Listening to a Child Read: An Important Tip for Parents
Talk about the books. There is more to being a good reader than just being able to read the words accurately. Just as important is being able to understand what has been read. Always talk to your child about the book; discuss the pictures, the characters, how they think the story will end, their favorite part. You will then be able to see how well they have understood what they are reading and you will help them develop good comprehension skills.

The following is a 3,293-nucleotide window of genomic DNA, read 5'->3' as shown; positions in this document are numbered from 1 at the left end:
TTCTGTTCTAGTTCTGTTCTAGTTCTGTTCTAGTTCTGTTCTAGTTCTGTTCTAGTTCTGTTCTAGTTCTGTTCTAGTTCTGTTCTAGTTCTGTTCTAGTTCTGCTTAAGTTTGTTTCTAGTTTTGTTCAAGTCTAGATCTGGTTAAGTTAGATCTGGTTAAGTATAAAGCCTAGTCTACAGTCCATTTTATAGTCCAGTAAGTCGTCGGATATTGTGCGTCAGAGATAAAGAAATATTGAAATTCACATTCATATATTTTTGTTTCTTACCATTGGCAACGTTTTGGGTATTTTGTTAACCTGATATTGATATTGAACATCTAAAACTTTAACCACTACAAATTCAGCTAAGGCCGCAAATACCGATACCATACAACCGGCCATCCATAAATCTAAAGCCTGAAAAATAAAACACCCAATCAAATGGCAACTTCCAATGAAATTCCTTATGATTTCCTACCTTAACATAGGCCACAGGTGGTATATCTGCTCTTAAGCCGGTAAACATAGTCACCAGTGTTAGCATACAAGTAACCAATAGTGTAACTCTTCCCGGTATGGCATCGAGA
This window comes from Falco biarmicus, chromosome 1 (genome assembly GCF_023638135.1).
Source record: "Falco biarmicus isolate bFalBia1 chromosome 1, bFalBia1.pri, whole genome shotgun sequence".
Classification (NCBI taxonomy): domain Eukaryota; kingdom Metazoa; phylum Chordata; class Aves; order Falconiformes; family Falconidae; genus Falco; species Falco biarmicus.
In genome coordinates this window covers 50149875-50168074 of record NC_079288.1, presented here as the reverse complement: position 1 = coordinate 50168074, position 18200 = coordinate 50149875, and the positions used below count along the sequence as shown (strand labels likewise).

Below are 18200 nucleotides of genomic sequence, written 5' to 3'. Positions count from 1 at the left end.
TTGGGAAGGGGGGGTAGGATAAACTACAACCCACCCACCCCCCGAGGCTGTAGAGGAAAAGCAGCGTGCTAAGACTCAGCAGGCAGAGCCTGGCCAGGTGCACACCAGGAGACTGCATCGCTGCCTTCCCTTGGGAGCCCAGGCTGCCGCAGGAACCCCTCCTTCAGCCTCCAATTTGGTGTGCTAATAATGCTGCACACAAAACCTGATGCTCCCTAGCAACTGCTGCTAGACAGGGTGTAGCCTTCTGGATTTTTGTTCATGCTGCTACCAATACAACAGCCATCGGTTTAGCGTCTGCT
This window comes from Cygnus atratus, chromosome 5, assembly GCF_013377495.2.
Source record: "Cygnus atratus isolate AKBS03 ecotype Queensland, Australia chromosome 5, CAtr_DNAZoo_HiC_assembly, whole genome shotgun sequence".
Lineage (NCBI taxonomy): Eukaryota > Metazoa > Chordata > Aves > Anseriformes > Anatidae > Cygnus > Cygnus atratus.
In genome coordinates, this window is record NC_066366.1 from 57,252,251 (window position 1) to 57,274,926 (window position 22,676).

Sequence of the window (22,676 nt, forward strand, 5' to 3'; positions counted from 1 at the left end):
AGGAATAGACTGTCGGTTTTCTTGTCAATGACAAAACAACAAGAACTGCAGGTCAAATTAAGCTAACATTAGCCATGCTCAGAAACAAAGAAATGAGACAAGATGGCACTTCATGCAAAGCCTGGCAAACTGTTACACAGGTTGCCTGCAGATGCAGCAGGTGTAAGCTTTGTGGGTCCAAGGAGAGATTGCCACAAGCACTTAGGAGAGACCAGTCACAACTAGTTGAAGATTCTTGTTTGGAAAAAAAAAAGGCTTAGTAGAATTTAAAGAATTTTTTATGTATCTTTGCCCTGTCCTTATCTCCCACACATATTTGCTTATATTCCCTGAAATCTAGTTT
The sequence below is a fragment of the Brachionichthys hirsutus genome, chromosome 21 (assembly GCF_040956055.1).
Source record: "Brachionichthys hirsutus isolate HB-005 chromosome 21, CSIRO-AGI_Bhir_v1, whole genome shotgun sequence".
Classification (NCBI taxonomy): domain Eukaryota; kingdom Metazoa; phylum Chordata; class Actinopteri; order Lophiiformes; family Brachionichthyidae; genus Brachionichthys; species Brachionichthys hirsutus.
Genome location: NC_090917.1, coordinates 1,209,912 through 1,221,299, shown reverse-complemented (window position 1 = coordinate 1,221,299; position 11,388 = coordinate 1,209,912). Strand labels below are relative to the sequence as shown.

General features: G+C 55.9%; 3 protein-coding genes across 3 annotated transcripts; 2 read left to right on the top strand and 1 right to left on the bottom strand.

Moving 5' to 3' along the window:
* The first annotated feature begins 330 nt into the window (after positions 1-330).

A large vocabulary can turn your child into a better reader and writer. Try these everyday ways to help your child learn new words.
Keep your ears open: When you and your child go places, point out words that people use. Maybe a waiter describes an entree or the dentists talks about molars. Discuss what these words mean and then encourage your child to use them.
Go beyond nouns: Help your child add verbs and adjectives to his/her vocabulary. Sports or games offer opportunities to use action words. The ball soar through the air. The runner sprints to third base. The fan is holding a polka-dotted sign.
Don't forget to read each night for at least 20 minutes!